would be responsible.




1L)'"

i "no kt
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19\5

n
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York- - -3

In reference to your letter to Mr. ::arburg, .suggesqm a change in
'

Paragraph 4, its adoption would eliminate the time schedule entirely and
make drafts upon a Federal Reserve Bank immediately par upon receipt.

That

is one feature that appeals to me, but we would probably, in order to protect
ourselves, require member banks to make transfers through requests to us
instead of by check on us, which is the proper way for transfers of funds to
be made.




Yours truly

Governor




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LAEBRIS

OF

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L(6

JG DEPT.
JAN 7- 1915
FEDERAL RESERVE BANK




f

January 6th, 1915.

Dear Governor Welds

Your greeting lad good wishes were
on my desk this morning on my return from

'Mite Sulphur prings, and

IL

hasten to thank

you most cordially for your note and wish you

the same most heartily.
Very truly yours,

Gogernor.

Theodore \:;$31,4eator

Governor, taier,ipeierve Bonk,
Minneapolis, :inn.
B6jr/V05.4




October 15th, 1915.

Dear Governor Vold:
Your wire came yesterday and I wa very sorry

to be obliged to auswer as I did, but the
situation really
would not justify my making an engagement to speak at the
banquet of the Twin City Bankers. If I am able to
go to
Anneapolis for thd conference, as I now expect to do, I

will explain to you more in detail When I see you.
With best regards, believe me,

:incerely yours,

Theodor....;44,.

aovernor, Federal Resorve Bank,
Minneapolis, Minn.
BS Jr/VCM

Estes Park, Col.,
September 2nd, 1916.
My dear Wold:

I have read your address delivered at the Montana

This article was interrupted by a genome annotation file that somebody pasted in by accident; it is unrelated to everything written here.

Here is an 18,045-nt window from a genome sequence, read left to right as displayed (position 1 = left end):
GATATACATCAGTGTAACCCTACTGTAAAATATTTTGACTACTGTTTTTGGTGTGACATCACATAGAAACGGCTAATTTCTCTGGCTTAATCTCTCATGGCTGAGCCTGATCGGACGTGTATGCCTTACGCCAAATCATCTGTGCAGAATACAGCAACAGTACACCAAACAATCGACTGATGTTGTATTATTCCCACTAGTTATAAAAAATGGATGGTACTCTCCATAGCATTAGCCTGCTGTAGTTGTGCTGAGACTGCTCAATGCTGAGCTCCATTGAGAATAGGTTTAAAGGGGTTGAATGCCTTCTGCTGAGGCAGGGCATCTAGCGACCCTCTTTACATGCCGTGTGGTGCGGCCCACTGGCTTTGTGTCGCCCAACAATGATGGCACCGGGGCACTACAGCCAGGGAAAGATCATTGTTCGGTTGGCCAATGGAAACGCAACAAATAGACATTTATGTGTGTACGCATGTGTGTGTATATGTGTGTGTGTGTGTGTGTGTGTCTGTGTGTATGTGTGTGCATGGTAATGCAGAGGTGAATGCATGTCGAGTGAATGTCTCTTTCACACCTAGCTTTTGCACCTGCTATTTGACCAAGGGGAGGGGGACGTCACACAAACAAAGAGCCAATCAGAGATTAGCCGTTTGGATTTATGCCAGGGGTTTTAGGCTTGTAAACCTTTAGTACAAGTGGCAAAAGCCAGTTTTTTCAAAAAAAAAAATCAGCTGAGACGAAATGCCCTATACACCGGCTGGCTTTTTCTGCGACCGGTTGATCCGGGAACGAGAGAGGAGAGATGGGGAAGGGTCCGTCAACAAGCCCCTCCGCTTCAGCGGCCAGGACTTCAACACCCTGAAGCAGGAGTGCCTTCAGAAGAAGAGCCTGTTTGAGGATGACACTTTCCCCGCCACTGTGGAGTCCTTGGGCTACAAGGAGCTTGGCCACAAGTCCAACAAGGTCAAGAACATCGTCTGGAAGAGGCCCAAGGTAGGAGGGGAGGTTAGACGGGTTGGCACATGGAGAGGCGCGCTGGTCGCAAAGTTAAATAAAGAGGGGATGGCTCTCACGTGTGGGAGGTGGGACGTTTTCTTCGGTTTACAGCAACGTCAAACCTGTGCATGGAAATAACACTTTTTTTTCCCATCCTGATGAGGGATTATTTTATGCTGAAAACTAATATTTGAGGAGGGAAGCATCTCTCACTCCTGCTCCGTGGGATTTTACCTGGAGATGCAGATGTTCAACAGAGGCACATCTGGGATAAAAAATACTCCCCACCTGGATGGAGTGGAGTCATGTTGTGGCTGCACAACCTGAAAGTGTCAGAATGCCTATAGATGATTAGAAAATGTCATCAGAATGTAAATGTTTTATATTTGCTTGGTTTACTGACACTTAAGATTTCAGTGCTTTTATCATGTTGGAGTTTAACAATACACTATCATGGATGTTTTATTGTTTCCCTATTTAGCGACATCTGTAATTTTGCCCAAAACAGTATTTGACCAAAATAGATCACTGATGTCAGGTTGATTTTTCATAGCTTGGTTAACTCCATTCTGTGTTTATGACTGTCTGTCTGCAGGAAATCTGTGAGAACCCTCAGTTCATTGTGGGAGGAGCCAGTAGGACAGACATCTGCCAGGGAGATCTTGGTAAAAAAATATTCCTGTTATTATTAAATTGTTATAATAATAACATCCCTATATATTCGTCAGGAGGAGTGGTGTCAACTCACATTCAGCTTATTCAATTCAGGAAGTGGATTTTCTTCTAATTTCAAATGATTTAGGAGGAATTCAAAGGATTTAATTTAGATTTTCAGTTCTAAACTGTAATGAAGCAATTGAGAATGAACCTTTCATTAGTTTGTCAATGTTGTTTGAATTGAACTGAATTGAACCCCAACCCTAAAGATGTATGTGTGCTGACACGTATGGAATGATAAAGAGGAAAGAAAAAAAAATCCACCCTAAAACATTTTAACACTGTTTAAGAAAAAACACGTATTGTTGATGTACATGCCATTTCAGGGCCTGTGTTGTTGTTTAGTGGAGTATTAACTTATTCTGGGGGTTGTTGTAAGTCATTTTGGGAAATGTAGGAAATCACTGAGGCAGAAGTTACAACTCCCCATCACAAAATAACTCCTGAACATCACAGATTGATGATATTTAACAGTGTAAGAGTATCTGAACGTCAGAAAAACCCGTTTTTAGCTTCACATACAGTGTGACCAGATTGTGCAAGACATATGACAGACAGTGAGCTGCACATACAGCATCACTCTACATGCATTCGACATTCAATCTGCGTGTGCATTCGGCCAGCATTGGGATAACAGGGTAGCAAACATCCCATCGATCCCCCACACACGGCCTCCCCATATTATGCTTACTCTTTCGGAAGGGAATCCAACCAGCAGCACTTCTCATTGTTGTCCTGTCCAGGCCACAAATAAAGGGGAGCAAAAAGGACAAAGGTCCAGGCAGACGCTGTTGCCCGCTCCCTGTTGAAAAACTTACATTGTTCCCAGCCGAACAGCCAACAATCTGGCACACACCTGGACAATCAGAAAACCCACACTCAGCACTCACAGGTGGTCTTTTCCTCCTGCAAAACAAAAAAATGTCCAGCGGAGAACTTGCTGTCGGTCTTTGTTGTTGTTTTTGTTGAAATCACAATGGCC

State Bankers Aseociation last month with a great deal of interest and much admiration for your good "puncht lin the interest of the System. It has done a 1ot4L7------1
Or-go-o-4-o,
I noticed
quotations from it in various pub14.0ails,
g the
conservative old Chronicle in. w Yorio ' all with favorable
I

comments.
Z:-77-----;'N
It leads mt,io su .g/myst th* osirability of you being
, /
0 \-/'
one of a number ofio r frater ly to attend the Kansae City Con.rere ar\!, re t.00' some attacks launched at the
vention./' ---I
/
/
Syste, t e and we should be fully and ably represented, if
posoiblt to head
off. If you can go, I,certainly hope you
oh the liberty of writing similar suggestions to
will anNk
1

some of the others.
I heard all about the Boston meeting and wns very
much gratified by the telegrams you fellows sent me. You
can irAlgine my disappointment

at not being there,

With warmest regardsi
Sincere; y yours,

Theodore Wold, Esq.,
Governor, Federal Reserve Bank,
Minneapolis, Minn.
BS/VCM



/77
FEDERAL RESERVE BANK OF MINNEAPOLIS
NINTH DISTR I CT
OFFICERS
THEODORE WOLD,GOVERNOR

OS. COO K. CASH IER

DI RECTORS
JOHN H. RI CH,CHAIAMAN
AND FEDERAL RESERVEAGENT

W.H.LIGHTNER.ospu-ry CHAIRMAN
AND DEPUTY FEDERAL RESERVE AGENT

J. CRASS ETT,ABE.RDEEN,S.OP.H.
E.W. DECKER,N,os,r,mN.
F. R.BIGELOW,s, PAUL-MINNESOTA
L. B.HAM NA, FAR., N. CA ROTA
JOHN W. BLACK, HOUGHTON,MICH.
F. P. HIXON.1-4 CROSSE,WISCONSIN
N. B.H0121-ER,HELens,morcr.

September 6,1916.

Mr. Benj. Strong, Jr.,
Estes Park, Colo.
Dear Governor Strong:

Your favor of September 2nd is at hand, and I thank
you for the kind reference to my Montana remarks.

In reference to the Kansas City convention, aside from
Mr. Treman there was not very much enthusiasm displayed.

A number of them

thought that we might find ourselves in an embarrassing position if we did
go.

Upon my return home I therefore turned over my reservations to

Mr. Hendricks, as he was without reservations.

Since then, however, I